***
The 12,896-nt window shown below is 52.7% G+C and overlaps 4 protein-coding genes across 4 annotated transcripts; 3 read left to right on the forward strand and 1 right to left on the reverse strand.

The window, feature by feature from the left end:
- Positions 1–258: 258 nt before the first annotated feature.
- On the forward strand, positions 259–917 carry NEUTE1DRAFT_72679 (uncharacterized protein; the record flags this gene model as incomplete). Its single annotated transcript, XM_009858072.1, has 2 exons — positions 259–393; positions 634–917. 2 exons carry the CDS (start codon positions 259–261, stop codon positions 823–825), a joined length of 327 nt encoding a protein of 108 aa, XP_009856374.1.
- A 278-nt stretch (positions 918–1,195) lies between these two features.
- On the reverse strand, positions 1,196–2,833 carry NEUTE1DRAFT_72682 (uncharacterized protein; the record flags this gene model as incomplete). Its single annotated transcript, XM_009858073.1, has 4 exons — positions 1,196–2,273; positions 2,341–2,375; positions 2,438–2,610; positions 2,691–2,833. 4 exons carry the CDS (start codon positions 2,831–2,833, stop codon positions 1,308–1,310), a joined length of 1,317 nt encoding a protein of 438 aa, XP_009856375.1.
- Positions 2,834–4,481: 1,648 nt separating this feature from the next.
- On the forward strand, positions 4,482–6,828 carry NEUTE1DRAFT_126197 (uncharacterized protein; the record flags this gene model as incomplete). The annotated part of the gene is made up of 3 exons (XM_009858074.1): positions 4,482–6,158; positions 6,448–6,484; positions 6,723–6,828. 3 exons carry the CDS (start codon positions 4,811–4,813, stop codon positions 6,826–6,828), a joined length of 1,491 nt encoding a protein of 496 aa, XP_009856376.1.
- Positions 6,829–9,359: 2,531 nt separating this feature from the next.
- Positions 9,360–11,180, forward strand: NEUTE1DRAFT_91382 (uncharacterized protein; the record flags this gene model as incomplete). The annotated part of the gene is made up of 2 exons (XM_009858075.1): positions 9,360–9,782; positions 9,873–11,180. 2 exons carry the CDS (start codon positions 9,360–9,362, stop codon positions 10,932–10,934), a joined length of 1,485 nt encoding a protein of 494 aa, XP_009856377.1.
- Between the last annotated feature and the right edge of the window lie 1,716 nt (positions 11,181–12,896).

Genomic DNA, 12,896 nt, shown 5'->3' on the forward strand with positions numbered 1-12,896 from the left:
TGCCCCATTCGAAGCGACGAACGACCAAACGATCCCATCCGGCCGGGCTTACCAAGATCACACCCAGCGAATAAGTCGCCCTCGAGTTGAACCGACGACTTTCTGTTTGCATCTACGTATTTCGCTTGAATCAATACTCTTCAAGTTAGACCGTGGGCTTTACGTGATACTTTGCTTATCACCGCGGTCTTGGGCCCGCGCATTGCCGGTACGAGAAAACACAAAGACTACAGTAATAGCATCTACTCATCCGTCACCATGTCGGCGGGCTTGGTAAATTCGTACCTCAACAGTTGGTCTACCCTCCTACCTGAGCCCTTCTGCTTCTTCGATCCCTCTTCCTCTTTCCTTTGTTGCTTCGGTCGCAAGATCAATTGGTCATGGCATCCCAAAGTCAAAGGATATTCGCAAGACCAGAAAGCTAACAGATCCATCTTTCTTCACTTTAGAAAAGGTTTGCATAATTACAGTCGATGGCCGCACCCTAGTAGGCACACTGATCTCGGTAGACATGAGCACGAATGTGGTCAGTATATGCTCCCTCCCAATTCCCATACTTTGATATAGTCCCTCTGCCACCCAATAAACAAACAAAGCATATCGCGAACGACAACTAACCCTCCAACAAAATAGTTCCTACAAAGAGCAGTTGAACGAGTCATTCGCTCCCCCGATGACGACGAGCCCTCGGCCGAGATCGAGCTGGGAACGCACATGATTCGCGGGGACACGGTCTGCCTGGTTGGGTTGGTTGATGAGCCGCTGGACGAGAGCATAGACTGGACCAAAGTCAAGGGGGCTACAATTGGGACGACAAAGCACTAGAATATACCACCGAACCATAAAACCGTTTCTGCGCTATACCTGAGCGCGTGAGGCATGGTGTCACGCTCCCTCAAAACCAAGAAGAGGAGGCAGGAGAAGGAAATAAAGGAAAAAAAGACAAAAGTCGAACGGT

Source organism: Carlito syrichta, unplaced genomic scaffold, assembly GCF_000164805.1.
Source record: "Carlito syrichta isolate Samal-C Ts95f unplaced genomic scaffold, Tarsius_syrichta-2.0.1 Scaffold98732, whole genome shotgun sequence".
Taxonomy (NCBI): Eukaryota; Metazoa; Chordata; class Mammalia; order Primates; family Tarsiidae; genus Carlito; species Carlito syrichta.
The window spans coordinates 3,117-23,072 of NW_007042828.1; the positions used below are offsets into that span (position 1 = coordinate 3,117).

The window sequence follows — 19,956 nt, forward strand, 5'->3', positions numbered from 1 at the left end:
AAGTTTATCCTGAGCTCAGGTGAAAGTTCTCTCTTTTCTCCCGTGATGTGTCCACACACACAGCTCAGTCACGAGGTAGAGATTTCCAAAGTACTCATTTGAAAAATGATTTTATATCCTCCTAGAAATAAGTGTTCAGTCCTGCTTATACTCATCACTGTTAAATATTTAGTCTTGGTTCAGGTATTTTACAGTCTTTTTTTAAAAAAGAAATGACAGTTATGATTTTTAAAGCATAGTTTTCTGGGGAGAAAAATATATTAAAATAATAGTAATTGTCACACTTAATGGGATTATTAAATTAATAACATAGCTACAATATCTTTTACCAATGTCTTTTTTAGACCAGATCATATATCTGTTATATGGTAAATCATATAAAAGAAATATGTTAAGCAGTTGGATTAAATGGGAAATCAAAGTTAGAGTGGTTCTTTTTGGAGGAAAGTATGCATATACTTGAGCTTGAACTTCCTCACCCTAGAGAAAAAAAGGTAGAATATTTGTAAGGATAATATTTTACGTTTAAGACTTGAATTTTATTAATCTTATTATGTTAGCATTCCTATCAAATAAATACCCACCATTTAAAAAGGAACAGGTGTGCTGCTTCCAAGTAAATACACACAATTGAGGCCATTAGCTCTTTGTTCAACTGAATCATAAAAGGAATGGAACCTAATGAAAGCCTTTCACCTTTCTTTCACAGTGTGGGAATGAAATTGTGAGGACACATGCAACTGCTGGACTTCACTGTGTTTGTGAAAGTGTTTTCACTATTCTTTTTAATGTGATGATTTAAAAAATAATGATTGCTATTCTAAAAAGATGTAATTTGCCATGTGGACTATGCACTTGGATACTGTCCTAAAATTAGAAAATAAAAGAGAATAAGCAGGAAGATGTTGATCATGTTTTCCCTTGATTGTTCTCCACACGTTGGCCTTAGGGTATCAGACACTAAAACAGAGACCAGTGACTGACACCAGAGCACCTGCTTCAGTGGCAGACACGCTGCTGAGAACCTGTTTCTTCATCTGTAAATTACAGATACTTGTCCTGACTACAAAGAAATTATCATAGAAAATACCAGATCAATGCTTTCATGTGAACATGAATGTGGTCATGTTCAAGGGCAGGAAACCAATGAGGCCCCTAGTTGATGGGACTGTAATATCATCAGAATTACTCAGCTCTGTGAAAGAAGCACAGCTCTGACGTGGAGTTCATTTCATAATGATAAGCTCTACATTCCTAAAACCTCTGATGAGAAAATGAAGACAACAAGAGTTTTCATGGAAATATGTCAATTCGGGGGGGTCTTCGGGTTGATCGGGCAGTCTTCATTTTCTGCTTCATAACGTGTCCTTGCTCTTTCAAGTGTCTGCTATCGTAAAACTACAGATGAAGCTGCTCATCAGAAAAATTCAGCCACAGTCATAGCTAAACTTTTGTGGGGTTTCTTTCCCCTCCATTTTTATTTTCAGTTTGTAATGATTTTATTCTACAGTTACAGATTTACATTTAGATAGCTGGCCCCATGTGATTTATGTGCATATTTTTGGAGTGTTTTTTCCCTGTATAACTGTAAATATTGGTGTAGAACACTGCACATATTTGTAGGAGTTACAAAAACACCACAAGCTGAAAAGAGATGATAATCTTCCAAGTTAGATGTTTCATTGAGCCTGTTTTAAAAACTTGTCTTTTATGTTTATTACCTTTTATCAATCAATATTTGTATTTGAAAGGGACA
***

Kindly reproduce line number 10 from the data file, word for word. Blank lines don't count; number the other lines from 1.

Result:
- Positions 9,360–11,180, forward strand: NEUTE1DRAFT_91382 (uncharacterized protein; the record flags this gene model as incomplete). The annotated part of the gene is made up of 2 exons (XM_009858075.1): positions 9,360–9,782; positions 9,873–11,180. 2 exons carry the CDS (start codon positions 9,360–9,362, stop codon positions 10,932–10,934), a joined length of 1,485 nt encoding a protein of 494 aa, XP_009856377.1.